Indoor Wildlife Damage Inspection Process
- Go outside and look for droppings on the roof/sides of building. Keep an eye out for nests, holes, broken vents, etc.
- Click the link for more information on the droppings you found:
Did you find any of the following?
You have birds. While other species make nests, rarely would they be visible from the outside of your building. For more info click Birds.
Try to determine the species by clicking Bird ID and/or contact a professional.
Do the hole (or holes) actually enter the building?
Go back to the Inspection page and try again.
Chimneys are death traps for most animals; notable exceptions are raccoons and chimney swifts. If noise stops, it usually means the animal has died.
The starling shown here was rescued from a woodstove. It flew through an uncapped chimney into the woodstove, where it was captured with a pillowcase. The woodstove had no fire or live coals in it at the time.
Step 1. Look carefully at Diagram 1 to understand how a typical chimney works. Although not all chimneys are exactly like this, it is a good model to begin with. You will find most animals behind the damper. Don’t open the damper!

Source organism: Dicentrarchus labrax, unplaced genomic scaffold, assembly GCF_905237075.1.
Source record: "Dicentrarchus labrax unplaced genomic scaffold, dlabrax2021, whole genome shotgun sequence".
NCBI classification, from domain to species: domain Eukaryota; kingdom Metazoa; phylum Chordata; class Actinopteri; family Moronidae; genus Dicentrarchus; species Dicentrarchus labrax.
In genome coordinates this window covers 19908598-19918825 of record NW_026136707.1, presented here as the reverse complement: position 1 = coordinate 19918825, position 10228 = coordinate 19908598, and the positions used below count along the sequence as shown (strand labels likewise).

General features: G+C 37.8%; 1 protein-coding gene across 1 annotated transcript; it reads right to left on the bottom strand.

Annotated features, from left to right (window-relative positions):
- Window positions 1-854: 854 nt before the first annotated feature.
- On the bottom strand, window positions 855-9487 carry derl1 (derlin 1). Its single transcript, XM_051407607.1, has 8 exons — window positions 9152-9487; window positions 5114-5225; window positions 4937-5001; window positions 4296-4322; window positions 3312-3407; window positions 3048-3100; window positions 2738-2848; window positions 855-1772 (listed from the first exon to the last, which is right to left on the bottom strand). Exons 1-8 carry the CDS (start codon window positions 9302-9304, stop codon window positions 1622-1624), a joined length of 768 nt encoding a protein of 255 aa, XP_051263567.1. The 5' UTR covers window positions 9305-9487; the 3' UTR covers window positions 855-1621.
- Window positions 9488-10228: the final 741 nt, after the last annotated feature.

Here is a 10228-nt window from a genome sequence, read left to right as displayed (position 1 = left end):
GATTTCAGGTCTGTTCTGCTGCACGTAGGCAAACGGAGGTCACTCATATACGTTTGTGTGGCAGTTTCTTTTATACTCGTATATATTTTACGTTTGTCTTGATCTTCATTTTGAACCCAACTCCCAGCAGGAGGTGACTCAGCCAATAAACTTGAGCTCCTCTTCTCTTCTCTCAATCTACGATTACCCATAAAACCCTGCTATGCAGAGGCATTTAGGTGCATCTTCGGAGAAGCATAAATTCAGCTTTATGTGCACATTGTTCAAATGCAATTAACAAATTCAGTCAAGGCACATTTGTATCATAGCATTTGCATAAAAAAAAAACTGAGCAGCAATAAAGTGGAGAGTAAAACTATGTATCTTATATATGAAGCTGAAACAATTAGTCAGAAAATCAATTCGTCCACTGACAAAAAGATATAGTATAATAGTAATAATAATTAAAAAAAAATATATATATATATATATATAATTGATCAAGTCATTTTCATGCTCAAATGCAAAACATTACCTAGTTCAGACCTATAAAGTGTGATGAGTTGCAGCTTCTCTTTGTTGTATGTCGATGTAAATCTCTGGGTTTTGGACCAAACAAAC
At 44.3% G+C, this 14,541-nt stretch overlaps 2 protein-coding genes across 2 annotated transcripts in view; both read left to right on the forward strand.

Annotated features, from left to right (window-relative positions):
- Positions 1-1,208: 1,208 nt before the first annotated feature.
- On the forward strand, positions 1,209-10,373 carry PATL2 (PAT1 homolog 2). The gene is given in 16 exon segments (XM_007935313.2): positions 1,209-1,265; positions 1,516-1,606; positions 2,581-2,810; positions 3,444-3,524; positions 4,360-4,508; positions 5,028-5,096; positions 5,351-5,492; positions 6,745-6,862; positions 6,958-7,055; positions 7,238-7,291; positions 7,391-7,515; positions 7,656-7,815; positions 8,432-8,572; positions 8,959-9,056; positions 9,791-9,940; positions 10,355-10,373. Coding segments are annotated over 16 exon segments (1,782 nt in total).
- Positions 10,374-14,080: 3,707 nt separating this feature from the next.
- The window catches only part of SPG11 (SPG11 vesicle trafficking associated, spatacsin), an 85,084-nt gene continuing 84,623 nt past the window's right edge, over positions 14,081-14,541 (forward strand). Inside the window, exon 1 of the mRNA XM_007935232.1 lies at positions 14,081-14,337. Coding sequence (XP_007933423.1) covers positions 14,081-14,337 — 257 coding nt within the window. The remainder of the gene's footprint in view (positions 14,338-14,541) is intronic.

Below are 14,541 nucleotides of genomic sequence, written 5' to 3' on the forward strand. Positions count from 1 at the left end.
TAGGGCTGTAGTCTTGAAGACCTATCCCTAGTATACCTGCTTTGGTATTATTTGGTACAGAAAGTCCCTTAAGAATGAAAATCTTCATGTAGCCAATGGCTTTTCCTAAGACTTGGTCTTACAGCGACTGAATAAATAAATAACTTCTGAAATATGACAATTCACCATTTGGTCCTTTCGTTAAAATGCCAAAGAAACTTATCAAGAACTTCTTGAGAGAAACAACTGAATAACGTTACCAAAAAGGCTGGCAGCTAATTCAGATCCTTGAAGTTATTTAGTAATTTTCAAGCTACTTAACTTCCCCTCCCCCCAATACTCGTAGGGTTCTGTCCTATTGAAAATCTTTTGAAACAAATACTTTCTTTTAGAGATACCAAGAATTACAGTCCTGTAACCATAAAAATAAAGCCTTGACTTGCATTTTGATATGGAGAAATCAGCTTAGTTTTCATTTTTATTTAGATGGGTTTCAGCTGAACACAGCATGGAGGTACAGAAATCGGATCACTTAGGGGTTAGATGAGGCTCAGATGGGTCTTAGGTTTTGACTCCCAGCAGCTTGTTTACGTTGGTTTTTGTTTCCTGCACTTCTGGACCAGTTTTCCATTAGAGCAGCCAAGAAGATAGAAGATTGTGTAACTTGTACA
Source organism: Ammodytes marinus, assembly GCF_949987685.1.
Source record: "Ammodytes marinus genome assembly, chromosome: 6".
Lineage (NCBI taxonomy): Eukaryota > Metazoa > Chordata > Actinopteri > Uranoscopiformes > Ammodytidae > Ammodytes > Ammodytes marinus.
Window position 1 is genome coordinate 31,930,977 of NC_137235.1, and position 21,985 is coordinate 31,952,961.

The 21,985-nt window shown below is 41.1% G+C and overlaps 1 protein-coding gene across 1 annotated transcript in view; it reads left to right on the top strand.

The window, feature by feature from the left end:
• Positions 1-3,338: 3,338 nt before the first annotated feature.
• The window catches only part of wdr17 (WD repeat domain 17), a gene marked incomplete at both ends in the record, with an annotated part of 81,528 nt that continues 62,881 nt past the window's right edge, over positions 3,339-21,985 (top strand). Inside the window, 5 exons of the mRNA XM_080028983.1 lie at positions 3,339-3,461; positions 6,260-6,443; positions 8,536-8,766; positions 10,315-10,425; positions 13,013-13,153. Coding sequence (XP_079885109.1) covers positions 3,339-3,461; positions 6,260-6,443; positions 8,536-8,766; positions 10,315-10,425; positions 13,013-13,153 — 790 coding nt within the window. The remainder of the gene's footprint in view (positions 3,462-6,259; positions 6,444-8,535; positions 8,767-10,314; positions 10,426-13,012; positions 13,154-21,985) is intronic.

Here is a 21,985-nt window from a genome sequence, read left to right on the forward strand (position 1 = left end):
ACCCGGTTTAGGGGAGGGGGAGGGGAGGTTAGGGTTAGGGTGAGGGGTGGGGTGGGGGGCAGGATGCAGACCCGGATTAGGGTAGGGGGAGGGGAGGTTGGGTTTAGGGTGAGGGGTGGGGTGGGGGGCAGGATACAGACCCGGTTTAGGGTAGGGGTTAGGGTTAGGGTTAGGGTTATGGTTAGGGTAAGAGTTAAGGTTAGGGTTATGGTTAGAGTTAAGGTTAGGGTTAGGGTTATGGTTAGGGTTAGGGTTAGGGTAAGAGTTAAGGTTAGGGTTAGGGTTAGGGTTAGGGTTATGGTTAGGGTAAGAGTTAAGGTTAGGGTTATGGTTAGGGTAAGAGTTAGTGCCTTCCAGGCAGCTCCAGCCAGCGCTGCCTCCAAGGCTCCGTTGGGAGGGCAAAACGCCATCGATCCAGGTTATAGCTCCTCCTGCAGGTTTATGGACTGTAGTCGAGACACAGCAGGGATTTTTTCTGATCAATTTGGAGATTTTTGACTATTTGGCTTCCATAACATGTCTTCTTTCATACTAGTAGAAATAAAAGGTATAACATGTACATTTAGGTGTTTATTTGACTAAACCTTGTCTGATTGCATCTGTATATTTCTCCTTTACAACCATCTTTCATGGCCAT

Step 2. Do you hear noises coming from the chimney or fireplace?
- Young raccoons sound like birds chirping.
- Chimney swifts make grinding noises.
- Squirrels scratch or have a chrrrr sound.
Many different species of animals can become trapped in a chimney, including ducks, owls, and crows.
Step 3. Is the chimney capped? If so, is the cap broken?
Sometimes the cap rusts out. This is why we recommend stainless steel caps manufactured by professionals.
Step 4. Inspect the corners of the house and along tree branches for signs of raccoons. Often, you will see smudges where their feet gained tracking for the climb.
Step 5. If possible to do so safely, look down the chimney. You may see the cause of the noise. Removal of an animal from a chimney may require the help of a professional. To prevent future chimney incidents, see Chimney Cap.